With such a focus on introducing new elements to the campaign, it seems that multiplayer was approached with more of an “if it ain't broke” mentality. Treyrach made one big tweak when it comes to loadouts: the new Pick 10 system, which allows for increased customization options. Players are allowed to hit the battlefield with 10 points in their loadout. Gun attachments, perks, grenade types, secondary weapons, and new wild card bonuses each take up a point. If you want to take the fight to your enemy with a decked-out LMG, you can equip up to three attachments with the use of a wild card bonus. If you'd rather create an ultra-speedy class for capture the flag matches, you can activate wild cards that allow for two perks in each slot. With those active, you're free to head into battle with six speed-oriented perks. The system is interesting, but I ultimately found it less exciting than the currency system and contracts introduced in the original Black Ops and scrapped for this sequel.
“Black Ops II” gives multiplayer fans countless tweaks and changes to the formula to keep them occupied until next year's inevitable installment. New league matches are tailored to the e-sports community, and these open up every unlockable from the start in the interest of fairness. They also eliminate random elements from maps, such as moving environmental objects. Stat-tracking elements of “Call of Duty Elite” are now free, so everyone who owns the game has access to heat maps and extensive records.
Despite some frustrations, “Black Ops II” is yet another massive, polished, finely tuned entry in a series that shows no signs of slowing down. Even if Treyarch misses the mark on occasion, I respect the developer for taking chances with a series that would sell just fine if it stuck with the status quo.
'CALL OF DUTY: BLACK OPS II'
8.5 (out of 10)
PlayStation 3, Xbox 360
ESRB rating: M
On the PS3
The editors of Game Informer Magazine rank the top PS3 games for the month of November:
1. “Assassin's Creed III,” Ubisoft
2. “XCOM: Enemy Unknown,” 2K Games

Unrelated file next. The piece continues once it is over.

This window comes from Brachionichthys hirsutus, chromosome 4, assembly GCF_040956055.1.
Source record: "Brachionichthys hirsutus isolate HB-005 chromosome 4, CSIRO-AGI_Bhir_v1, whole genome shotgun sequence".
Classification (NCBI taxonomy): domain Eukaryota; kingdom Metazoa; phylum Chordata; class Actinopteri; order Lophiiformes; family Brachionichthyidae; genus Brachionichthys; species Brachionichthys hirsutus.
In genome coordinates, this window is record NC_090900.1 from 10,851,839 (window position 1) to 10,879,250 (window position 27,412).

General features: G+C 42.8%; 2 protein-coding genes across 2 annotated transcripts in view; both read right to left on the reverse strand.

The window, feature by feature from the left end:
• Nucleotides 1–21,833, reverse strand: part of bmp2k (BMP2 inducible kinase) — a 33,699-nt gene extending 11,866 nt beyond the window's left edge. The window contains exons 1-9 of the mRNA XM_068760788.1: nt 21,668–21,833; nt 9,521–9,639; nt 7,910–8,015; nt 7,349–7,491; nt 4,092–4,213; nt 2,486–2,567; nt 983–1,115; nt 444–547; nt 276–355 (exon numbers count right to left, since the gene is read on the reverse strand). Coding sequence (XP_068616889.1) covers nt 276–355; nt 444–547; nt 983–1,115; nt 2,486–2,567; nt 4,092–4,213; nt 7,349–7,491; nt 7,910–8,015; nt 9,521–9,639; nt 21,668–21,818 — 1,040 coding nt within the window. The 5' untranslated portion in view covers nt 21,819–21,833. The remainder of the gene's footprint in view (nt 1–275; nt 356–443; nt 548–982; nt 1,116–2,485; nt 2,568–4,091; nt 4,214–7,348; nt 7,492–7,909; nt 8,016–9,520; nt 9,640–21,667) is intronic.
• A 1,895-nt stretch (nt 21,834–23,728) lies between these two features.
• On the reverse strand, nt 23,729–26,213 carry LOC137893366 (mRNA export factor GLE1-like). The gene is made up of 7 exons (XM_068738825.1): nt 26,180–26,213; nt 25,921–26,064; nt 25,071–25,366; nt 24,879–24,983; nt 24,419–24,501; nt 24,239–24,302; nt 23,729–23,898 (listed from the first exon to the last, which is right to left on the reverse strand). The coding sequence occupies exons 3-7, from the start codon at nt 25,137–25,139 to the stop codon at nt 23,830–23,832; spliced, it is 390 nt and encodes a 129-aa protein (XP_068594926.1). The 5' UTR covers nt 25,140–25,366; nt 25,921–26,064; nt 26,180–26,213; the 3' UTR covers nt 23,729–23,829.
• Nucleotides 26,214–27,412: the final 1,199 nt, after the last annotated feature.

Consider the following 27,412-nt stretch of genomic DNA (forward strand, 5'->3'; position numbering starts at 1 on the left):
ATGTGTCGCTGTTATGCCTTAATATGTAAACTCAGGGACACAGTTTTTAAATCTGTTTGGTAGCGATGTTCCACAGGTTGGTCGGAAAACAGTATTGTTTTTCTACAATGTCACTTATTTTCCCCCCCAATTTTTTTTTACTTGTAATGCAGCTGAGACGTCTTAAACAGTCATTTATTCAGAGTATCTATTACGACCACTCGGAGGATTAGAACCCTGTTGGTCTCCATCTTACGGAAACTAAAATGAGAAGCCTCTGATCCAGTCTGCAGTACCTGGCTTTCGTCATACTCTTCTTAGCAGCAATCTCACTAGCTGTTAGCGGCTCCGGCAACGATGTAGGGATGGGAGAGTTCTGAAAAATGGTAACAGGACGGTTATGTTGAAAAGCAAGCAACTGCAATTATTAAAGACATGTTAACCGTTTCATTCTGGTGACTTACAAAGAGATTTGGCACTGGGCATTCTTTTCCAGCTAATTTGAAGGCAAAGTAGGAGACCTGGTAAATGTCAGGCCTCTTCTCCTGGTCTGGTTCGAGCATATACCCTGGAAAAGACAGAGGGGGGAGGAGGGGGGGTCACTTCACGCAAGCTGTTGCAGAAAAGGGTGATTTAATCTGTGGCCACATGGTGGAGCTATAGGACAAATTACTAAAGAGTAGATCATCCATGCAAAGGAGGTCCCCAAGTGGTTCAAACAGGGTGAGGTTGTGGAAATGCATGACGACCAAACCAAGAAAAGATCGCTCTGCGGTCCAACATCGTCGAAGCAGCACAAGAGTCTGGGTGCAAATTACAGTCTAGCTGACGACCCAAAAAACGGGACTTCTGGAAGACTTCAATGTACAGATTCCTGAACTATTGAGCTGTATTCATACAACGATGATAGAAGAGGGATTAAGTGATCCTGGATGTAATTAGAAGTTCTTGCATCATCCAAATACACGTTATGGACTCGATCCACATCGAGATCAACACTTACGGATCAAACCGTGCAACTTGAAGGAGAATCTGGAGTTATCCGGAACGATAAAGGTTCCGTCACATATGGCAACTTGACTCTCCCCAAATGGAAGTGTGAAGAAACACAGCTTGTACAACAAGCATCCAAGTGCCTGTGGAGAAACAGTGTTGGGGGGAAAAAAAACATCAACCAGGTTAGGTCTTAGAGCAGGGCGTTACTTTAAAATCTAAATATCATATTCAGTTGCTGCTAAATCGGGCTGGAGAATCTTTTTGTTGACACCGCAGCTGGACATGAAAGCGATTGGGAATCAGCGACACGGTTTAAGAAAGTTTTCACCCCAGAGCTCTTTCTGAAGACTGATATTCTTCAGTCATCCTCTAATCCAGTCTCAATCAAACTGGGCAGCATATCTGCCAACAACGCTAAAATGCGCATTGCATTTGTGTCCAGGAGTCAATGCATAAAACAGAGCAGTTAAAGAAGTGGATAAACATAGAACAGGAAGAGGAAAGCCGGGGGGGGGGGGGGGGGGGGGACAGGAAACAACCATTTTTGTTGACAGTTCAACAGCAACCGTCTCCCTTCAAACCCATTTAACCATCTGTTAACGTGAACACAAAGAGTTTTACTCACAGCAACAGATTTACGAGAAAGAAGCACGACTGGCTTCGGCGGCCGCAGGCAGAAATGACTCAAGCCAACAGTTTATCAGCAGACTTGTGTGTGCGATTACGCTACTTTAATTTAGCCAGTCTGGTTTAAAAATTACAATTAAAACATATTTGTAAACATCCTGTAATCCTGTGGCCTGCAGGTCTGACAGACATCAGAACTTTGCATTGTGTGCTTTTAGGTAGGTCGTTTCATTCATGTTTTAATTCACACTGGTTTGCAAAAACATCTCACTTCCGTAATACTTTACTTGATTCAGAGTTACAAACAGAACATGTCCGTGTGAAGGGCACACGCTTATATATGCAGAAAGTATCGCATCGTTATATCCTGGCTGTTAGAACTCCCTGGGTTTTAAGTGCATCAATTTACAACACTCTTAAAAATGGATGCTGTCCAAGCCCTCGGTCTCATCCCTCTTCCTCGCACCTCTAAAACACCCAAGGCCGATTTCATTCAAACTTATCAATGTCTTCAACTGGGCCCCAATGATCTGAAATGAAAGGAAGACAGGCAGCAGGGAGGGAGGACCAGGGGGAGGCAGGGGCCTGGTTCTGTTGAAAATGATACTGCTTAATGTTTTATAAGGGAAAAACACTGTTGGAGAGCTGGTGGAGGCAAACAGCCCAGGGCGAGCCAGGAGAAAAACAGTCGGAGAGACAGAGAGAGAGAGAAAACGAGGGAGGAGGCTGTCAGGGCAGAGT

3. “Need For Speed: Most Wanted,” Electronic Arts
4. “WWE '13,” THQ
5. “Hitman: Absolution,” Square Enix
6. “Borderlands 2,” 2K Games
7. “Dishonored,” Bethesda
8. “FIFA 13,” EA Sports
9. “NBA 2K13,” 2K Sports
10. “Call of Duty: Black Ops II,” Activision
Game Informer Magazine
Sony's new Wireless Stereo Headset
In September, Sony introduced the PS3 Pulse Wireless Stereo Headset, and the Japanese company nails it. This is the device your ears have been waiting for.
The Pulse fits comfortable on the head. It's hefty but not overbearing. The cups envelop the ears snugly and it's only after four or five hours of constant wear that you'll need to take them off either because they do start to hurt after a while or the battery will run dry. Battery life isn't a strength of the headset.
What it does well though is produce crystal-clear sound. Gunshots sound like they whiz by your head. The clickety-clack of shoes on pavement reverberates in the earpads. Suffice to say, the audio is superb and rivals that of my favorite set of cans the Turtle Beach Ear Force PX5 thanks partly to the 7.1 virtual surround sound that Sony added to the device.
Best of all, you don't have to use this with the PS3. The Pulse comes with the wires to connect it any device with a 3.5 mm jack.
At $149, the Pulse is $50 more expensive than last year's model, but you get more for the price tag. It's a sound buy for anyone with a PS3 looking for a headset that can be used for gaming and beyond.
— Gieson Cacho, Contra Costa Times